INDUSTRY — Angel Marie, a young filly at the Double B Equine Rescue, has had a challenging start, but veterinarian Dr. Robert Patterson sees no reason that she can’t live a normal, pain-free life.

Angel Marie’s story began about two months ago, when Brenda and Linwood Green, owners of Double B Equine Rescue, took in three miniature horses because the previous owner couldn’t handle them. One was a stallion, another was a mare and the third was the mare’s grown daughter. The mare, called “Mom” by the Greens, was due to foal within a few weeks of arriving at the Double B.

On June 8, Angel Marie was born.

Brenda said the mother didn’t clean her up and her husband removed the membrane. The foal didn’t latch on well to nurse, so colostrum was milked from Mom and Angel Marie was bottle fed. 

Just about the time that Angel Marie started nursing at two days of age, Mom accidentally stepped on the foal and injured her right front leg. Patterson was called in to care for the injury and did what he could to try to save the leg.

On Monday of last week, Patterson amputated the leg after determining that it couldn’t be saved.


Angel Marie is “laid back,” according to Brenda. The foal sat in Linwood’s lap, looking all around her, on the trip to the veterinarian’s office. An hour after the surgery, Angel Marie was up and nursing.

Two days after the surgery, Angel Marie was stretched out, taking a nap in the warm sunshine. A large, bulky bandage encased what was left of her leg. Just a few minutes later, she stood up fairly easily and made her way to Mom’s side and nursed for a few minutes.

It doesn’t appear that the loss of the leg is having much of an impact on the filly. She tried to run about in a playful manner after she ate, lost her balance and fell down — but she was on her feet again very quickly. Angel Marie does find it a bit more challenging to lie down, but she’s getting the hang of it.

Mom is very protective of Angel Marie and even kicked at Linwood when he got too close on Wednesday afternoon. She stands quietly while the foal nurses and keeps her eye on Angel Marie when she is moving around.

Brenda said it is probably a good thing that the injury and amputation happened now rather than when Angel Marie was older.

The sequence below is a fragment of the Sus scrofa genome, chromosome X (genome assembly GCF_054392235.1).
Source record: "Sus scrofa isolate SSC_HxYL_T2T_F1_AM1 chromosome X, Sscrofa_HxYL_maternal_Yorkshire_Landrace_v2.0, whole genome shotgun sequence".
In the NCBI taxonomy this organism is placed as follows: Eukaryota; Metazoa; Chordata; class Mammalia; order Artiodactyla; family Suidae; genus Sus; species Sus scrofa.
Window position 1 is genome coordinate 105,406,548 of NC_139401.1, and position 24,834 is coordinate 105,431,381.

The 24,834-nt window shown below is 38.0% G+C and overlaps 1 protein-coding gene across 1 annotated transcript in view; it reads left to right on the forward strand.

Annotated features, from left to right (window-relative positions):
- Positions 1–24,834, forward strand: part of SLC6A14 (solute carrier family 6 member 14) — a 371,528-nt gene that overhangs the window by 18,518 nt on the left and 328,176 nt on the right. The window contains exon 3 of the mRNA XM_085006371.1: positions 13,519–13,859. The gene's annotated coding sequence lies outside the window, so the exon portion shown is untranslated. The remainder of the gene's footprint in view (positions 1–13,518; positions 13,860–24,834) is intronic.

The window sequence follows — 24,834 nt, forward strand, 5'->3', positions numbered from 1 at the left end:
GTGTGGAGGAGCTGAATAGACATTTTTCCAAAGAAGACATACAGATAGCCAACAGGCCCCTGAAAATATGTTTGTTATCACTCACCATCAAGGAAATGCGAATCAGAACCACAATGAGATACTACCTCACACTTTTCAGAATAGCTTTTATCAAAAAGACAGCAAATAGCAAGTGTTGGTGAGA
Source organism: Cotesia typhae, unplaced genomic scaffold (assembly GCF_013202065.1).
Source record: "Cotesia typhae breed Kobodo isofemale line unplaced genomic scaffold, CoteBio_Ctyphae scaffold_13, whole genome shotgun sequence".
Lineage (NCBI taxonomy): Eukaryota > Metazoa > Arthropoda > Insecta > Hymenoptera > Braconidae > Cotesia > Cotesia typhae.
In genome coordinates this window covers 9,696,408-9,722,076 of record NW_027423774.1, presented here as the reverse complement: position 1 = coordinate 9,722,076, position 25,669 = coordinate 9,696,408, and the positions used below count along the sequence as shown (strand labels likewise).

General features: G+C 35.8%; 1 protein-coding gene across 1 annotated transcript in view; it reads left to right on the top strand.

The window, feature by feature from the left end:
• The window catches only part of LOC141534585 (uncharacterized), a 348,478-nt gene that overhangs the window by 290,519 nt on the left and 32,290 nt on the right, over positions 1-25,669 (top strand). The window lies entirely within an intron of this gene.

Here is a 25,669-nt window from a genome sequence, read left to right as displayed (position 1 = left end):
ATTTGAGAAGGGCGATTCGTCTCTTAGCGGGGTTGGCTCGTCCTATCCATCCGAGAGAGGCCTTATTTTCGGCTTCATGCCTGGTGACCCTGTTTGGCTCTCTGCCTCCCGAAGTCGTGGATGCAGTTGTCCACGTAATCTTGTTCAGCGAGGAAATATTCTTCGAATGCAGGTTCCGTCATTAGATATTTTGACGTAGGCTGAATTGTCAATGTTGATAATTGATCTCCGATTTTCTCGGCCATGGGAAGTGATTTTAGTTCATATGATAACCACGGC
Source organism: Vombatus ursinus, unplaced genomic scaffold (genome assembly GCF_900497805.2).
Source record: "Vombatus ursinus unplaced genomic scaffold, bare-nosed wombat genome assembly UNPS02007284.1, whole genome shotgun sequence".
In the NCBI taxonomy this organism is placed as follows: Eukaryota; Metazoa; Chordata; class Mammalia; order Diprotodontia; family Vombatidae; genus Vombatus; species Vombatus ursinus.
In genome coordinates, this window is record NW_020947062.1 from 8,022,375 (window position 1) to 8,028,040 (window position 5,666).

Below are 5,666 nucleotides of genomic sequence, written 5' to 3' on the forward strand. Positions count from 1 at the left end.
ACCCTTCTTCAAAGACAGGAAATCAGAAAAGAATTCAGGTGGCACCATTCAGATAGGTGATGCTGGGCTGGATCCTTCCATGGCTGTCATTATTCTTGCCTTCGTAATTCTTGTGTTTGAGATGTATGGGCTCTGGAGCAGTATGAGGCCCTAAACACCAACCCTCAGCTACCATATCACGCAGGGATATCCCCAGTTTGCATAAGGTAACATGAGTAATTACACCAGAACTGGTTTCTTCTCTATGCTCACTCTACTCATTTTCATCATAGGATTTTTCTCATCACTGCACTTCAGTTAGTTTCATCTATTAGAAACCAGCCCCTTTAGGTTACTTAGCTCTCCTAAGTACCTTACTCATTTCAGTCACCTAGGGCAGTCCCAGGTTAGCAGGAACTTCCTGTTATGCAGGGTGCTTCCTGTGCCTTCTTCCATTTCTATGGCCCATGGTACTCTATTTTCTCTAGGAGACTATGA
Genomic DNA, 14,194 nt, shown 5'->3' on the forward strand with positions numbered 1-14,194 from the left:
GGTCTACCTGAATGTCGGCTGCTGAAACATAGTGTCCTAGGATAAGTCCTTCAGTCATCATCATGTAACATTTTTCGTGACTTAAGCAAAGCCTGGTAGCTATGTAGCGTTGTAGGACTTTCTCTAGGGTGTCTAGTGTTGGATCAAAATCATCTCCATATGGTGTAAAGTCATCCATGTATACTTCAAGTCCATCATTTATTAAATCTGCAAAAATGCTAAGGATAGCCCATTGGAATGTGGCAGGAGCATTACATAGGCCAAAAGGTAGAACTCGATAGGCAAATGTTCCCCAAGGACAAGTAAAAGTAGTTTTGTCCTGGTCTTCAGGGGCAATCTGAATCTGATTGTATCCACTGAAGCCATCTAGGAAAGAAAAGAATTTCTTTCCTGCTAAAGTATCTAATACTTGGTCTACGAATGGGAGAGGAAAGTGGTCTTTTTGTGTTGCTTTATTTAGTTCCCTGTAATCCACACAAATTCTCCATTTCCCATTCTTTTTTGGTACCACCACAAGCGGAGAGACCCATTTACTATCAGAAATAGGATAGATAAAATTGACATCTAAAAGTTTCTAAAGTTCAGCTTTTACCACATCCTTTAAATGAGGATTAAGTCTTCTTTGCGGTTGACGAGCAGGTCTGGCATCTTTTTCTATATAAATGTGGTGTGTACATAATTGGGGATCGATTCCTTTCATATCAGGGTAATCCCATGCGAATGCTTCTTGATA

“She got used to dragging that leg,” Brenda said.


A lady from Southern Maine who works with human prostheses has heard about the foal’s plight and plans to visit. Because Angel Marie will be doing a lot of growing in the next two years, Brenda said they will probably wait to fit her with an artificial limb. The foal weighed 40 pounds on Monday, and the average weight for a fully grown miniature horse is about 250 pounds.

“I’m bound and determined that something good is going to happen,” Brenda said. “We’ll hope for the best and let her heal real good.”  

If things go as she expects them to, Brenda will be doing some fundraising for a prosthetic.

In a telephone conversation Wednesday evening, Patterson said while this is the first time he has amputated a horse’s leg, he didn’t see any reason not to perform the operation. The filly was healthy and active and Patterson said she deserved a chance. If something happens later, he will reassess the situation. 

“I’ve amputated the front legs on many large and small dogs, and they got along fine afterwards,” he said.

Patterson also said that the filly is not that much less coordinated than any other newborn.

“As her muscles and joints get stronger, she will adapt,” he stated.

Anyone wishing to help with current expenses may send a donation to Double B Equine Rescue, 997 West Mills Road, Industry, ME 04938. For more information about the rescue facility, call 778-6479 or visit the website at

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